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Triglyceride-rich lipoproteins and glycoproteins potential biomarkers in the development of steatosis.

Recently, metabolically associated fatty liver disease (MAFLD) has become one of the leading causes of chronic liver disease worldwide, and has become a public health challenge.

This disease, defined as the accumulation of fat in the liver in the presence of metabolic dysfunction, can range from simple steatosis, which involves little inflammation, to steatohepatitis characterised by a severe inflammatory state and damage to hepatocytes, which can eventually lead to progressive fibrosis and consequently the development of cirrhosis.

Considering the vital role of the liver in lipid metabolism (including uptake and secretion of plasma lipoproteins) and its central role in the inflammatory cascade, one would expect hepatic disturbances and, as a consequence, excessive triglyceride accumulation in the liver. In fact, hypertriglyceridaemia – characterised by elevated plasma triglyceride levels – and chronic inflammation are two main factors associated with MAFLD in patients with cardiovascular risk. Nuclear Magnetic Resonance (1H-NMR) is a powerful tool which allows advanced characterisation of the lipoprotein profile, as well as plasma levels of glycoprotein-related signals and patterns.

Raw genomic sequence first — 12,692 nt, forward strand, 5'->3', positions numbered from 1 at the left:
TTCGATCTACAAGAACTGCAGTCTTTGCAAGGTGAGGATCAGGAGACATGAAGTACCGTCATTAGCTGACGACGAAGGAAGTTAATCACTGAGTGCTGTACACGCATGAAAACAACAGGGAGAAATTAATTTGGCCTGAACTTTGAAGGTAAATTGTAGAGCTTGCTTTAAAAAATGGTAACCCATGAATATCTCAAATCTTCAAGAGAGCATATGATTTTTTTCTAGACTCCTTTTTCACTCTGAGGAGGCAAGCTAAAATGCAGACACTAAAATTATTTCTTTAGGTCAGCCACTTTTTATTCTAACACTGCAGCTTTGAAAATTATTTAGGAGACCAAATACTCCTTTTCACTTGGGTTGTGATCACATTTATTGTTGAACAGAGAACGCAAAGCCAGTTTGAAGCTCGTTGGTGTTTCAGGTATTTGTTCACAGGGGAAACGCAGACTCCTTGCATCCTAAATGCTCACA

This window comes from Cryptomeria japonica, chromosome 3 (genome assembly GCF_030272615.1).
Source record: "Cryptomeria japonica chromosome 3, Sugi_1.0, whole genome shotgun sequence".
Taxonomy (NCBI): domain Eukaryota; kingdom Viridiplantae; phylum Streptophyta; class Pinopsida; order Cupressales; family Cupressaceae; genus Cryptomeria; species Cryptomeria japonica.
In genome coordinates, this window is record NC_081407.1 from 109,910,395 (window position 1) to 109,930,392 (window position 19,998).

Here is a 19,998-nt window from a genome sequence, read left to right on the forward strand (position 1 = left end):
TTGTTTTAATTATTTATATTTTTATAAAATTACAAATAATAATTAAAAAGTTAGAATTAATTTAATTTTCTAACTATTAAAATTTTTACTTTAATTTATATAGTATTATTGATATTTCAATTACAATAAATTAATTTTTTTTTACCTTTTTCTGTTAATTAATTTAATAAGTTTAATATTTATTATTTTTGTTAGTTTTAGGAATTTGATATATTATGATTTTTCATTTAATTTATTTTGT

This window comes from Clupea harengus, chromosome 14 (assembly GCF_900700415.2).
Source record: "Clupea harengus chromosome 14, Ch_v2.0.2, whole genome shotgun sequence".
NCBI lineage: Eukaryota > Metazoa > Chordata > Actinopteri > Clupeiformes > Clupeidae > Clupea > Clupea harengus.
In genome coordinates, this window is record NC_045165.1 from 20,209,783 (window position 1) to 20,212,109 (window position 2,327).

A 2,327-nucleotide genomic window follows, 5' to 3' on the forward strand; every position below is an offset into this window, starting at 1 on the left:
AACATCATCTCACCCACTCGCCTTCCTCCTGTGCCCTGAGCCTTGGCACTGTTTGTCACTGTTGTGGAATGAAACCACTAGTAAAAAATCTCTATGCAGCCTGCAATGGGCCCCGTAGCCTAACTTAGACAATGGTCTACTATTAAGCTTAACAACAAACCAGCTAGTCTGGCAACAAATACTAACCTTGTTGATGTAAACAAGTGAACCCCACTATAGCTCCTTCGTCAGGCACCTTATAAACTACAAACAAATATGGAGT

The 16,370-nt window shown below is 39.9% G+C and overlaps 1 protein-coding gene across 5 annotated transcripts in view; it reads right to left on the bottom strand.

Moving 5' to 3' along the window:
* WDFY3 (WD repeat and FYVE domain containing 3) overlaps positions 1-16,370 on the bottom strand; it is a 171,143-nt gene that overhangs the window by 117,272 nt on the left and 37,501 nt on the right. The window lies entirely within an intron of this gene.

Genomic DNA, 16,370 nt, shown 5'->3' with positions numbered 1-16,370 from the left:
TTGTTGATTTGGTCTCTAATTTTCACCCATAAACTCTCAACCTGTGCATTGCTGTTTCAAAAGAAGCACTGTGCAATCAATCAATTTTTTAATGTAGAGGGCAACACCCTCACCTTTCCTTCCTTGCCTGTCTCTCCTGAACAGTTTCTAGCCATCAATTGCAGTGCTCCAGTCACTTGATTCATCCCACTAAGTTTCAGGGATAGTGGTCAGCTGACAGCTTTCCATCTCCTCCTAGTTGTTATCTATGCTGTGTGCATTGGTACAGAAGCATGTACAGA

In this sense, the study aims to investigate the triglyceride-rich lipoprotein (TRL) and glycoprotein profiles of a cohort of patients with metabolic disease and their relationship with fatty liver, using 1H-NMR.

For this purpose, plasma samples were collected from 280 patients at metabolic risk from the Lipid Unit of the University Hospital to measure the number and size of small, medium and large TRL particles (using the Liposcale test) and glycoprotein profiles using their associated 1H-NMR signals (Glyc-A and Glyc-B). Liver function parameters including fatty liver index (FLI) and fibrosis-4 score (FIB-4) were assessed and liver ultrasound evaluation was performed in 100 patients, who were followed up for 10 years.

During the 10-year follow-up of the patients, it was also possible to correlate the number of TRL particles, Glyc-A and Glyc-B levels with the development of steatosis in patients.

The results obtained from the present study indicate that TRL particles and the signals, Glyc-A and Glyc-B, can be defined as potential biomarkers for the development of hepatic steatosis in patients at metabolic risk.

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